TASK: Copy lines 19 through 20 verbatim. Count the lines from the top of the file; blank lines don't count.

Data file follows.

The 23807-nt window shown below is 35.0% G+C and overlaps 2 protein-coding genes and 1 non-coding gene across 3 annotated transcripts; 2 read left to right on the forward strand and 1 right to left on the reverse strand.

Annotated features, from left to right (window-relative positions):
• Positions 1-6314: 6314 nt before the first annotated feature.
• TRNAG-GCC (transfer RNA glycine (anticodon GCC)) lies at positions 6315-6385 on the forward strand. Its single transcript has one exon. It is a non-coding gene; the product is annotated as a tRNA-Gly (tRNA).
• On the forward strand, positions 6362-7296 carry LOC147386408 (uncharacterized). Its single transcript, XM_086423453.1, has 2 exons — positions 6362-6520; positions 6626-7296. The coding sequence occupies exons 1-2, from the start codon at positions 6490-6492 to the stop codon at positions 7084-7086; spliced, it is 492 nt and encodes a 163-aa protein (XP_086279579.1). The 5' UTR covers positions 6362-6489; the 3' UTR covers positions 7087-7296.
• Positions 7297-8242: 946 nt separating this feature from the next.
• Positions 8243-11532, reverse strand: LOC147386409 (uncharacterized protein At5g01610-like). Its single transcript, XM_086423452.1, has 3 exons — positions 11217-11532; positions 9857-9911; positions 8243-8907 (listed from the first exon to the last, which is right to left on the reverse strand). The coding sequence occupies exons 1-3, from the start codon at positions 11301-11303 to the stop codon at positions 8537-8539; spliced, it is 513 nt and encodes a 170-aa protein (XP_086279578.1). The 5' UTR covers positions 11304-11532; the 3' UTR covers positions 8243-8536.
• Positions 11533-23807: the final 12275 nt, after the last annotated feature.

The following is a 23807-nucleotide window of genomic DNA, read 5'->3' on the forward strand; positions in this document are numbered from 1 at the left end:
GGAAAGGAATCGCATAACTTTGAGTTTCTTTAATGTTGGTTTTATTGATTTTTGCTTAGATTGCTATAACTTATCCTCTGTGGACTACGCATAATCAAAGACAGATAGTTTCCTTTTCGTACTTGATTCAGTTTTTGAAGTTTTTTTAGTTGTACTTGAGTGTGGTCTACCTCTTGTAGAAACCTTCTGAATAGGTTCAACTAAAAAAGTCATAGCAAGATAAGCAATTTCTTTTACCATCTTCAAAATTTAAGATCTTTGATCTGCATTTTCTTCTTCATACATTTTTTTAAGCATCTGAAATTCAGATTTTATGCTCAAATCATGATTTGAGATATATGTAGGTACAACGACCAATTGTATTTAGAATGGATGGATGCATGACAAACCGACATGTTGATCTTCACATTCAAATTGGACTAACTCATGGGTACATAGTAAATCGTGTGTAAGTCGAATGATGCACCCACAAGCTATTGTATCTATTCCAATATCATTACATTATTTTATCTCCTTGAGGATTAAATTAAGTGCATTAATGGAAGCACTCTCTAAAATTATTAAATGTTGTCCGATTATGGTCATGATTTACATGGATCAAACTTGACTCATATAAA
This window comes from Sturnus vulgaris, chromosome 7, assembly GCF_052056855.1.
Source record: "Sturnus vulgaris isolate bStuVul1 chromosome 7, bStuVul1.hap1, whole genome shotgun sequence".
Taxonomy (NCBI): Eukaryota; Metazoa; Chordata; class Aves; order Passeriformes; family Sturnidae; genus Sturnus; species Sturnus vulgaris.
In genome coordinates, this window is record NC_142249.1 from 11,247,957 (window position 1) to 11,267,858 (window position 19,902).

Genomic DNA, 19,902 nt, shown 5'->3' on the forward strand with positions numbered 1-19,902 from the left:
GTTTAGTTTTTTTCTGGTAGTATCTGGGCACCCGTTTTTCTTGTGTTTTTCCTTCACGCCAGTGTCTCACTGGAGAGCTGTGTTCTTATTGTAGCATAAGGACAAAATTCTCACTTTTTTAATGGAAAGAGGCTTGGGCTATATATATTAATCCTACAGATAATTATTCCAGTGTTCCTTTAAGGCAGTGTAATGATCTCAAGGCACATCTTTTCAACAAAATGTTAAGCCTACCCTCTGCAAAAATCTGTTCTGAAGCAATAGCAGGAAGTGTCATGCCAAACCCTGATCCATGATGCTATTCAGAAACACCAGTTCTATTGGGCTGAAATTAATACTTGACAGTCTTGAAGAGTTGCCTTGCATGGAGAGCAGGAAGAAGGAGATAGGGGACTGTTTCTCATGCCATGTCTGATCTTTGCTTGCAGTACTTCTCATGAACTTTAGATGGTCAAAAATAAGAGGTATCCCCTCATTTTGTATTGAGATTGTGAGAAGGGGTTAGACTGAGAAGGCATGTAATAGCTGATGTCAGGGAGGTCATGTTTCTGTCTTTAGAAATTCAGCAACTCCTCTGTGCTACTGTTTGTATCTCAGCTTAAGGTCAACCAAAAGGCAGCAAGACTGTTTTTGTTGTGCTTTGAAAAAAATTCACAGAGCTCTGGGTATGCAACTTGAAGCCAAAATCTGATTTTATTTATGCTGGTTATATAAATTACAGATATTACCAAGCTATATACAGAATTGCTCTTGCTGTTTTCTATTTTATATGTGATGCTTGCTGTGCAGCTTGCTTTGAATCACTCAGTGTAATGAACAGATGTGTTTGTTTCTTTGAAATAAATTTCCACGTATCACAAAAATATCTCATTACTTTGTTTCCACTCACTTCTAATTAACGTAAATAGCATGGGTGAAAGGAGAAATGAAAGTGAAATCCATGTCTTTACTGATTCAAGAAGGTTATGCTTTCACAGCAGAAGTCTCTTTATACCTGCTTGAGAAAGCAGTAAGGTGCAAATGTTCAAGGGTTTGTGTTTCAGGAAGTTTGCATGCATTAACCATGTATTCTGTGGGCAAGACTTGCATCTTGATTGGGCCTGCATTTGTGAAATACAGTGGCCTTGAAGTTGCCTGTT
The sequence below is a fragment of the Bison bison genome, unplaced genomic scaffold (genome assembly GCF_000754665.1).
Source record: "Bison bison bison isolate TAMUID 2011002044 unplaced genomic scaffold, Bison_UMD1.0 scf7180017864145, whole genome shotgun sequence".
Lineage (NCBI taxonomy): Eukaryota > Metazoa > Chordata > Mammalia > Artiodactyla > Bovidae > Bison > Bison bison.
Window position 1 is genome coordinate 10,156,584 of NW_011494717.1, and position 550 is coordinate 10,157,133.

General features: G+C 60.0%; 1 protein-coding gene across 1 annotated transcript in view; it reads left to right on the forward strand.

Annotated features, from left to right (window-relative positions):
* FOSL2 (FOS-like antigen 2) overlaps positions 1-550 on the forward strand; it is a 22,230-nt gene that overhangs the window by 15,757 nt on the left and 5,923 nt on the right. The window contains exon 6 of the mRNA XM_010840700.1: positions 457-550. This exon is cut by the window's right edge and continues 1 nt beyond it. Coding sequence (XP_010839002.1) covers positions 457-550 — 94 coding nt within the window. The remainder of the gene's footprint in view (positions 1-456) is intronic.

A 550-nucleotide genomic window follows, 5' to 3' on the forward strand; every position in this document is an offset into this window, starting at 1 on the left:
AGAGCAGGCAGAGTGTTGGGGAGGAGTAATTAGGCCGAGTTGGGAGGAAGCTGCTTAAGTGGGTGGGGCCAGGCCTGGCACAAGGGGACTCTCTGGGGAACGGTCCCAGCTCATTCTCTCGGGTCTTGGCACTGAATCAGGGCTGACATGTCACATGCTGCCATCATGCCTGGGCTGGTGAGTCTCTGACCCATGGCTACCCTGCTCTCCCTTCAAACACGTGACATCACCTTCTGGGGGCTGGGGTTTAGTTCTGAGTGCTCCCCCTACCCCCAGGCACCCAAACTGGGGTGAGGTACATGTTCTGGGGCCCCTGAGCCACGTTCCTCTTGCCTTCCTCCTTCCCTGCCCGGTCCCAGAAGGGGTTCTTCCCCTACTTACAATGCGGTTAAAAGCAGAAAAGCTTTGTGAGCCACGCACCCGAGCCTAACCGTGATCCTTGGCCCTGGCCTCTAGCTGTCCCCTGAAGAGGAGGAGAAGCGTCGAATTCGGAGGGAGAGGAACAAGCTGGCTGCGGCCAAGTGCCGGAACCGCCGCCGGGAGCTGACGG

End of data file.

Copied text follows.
Lineage (NCBI taxonomy): Eukaryota > Metazoa > Chordata > Mammalia > Artiodactyla > Bovidae > Bison > Bison bison.
Window position 1 is genome coordinate 10,156,584 of NW_011494717.1, and position 550 is coordinate 10,157,133.